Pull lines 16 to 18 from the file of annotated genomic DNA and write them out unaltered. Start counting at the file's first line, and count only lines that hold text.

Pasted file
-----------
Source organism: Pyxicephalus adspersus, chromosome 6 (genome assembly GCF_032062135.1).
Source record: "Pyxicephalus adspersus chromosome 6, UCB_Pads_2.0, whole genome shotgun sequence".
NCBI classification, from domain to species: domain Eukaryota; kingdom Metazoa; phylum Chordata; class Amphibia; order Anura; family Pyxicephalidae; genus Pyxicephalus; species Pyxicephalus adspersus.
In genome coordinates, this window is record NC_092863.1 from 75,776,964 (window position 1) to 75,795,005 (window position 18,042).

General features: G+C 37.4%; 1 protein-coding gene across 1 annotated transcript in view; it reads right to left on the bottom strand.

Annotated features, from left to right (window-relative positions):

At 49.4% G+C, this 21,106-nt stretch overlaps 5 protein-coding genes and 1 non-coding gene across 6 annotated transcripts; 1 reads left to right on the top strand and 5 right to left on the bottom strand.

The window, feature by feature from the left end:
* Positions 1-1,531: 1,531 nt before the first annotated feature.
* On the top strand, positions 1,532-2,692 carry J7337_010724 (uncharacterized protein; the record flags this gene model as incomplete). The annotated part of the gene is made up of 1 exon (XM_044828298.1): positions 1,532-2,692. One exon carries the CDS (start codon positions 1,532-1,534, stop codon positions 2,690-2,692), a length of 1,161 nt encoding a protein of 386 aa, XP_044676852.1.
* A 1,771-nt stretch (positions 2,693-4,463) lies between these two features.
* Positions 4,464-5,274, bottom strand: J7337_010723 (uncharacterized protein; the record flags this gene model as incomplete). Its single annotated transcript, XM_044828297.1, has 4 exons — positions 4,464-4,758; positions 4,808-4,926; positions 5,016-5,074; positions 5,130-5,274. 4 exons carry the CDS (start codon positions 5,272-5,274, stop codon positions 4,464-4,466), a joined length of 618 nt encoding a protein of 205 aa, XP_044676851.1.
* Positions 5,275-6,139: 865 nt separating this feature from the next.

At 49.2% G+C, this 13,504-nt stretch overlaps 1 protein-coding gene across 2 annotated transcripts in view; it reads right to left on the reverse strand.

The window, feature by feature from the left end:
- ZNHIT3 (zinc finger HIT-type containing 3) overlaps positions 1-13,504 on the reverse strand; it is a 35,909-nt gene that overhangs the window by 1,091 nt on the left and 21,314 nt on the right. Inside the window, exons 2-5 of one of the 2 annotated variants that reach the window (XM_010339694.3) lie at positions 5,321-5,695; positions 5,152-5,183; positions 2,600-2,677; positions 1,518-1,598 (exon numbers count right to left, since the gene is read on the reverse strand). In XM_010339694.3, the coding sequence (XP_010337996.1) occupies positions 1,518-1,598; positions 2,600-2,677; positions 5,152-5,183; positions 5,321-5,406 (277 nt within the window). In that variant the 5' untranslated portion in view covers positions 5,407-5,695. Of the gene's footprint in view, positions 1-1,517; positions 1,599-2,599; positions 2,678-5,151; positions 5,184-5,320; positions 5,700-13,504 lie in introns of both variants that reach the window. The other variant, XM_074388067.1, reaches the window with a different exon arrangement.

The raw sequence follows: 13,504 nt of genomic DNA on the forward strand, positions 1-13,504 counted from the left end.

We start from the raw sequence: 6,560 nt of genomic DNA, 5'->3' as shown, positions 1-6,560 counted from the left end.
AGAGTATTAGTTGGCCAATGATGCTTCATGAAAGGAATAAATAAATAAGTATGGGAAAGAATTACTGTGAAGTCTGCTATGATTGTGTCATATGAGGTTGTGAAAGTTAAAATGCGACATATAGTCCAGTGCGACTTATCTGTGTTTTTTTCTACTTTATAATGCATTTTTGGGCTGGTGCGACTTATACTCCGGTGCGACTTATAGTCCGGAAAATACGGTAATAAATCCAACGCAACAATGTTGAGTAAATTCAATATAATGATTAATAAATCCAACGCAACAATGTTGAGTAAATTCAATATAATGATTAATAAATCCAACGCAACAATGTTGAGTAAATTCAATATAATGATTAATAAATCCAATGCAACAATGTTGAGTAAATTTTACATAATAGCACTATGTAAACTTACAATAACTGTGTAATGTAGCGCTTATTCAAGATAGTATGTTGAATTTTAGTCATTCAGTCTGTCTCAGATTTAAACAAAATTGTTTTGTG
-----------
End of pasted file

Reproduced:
- ZNHIT3 (zinc finger HIT-type containing 3) overlaps positions 1-13,504 on the reverse strand; it is a 35,909-nt gene that overhangs the window by 1,091 nt on the left and 21,314 nt on the right. Inside the window, exons 2-5 of one of the 2 annotated variants that reach the window (XM_010339694.3) lie at positions 5,321-5,695; positions 5,152-5,183; positions 2,600-2,677; positions 1,518-1,598 (exon numbers count right to left, since the gene is read on the reverse strand). In XM_010339694.3, the coding sequence (XP_010337996.1) occupies positions 1,518-1,598; positions 2,600-2,677; positions 5,152-5,183; positions 5,321-5,406 (277 nt within the window). In that variant the 5' untranslated portion in view covers positions 5,407-5,695. Of the gene's footprint in view, positions 1-1,517; positions 1,599-2,599; positions 2,678-5,151; positions 5,184-5,320; positions 5,700-13,504 lie in introns of both variants that reach the window. The other variant, XM_074388067.1, reaches the window with a different exon arrangement.

The raw sequence follows: 13,504 nt of genomic DNA on the forward strand, positions 1-13,504 counted from the left end.

We start from the raw sequence: 6,560 nt of genomic DNA, 5'->3' as shown, positions 1-6,560 counted from the left end.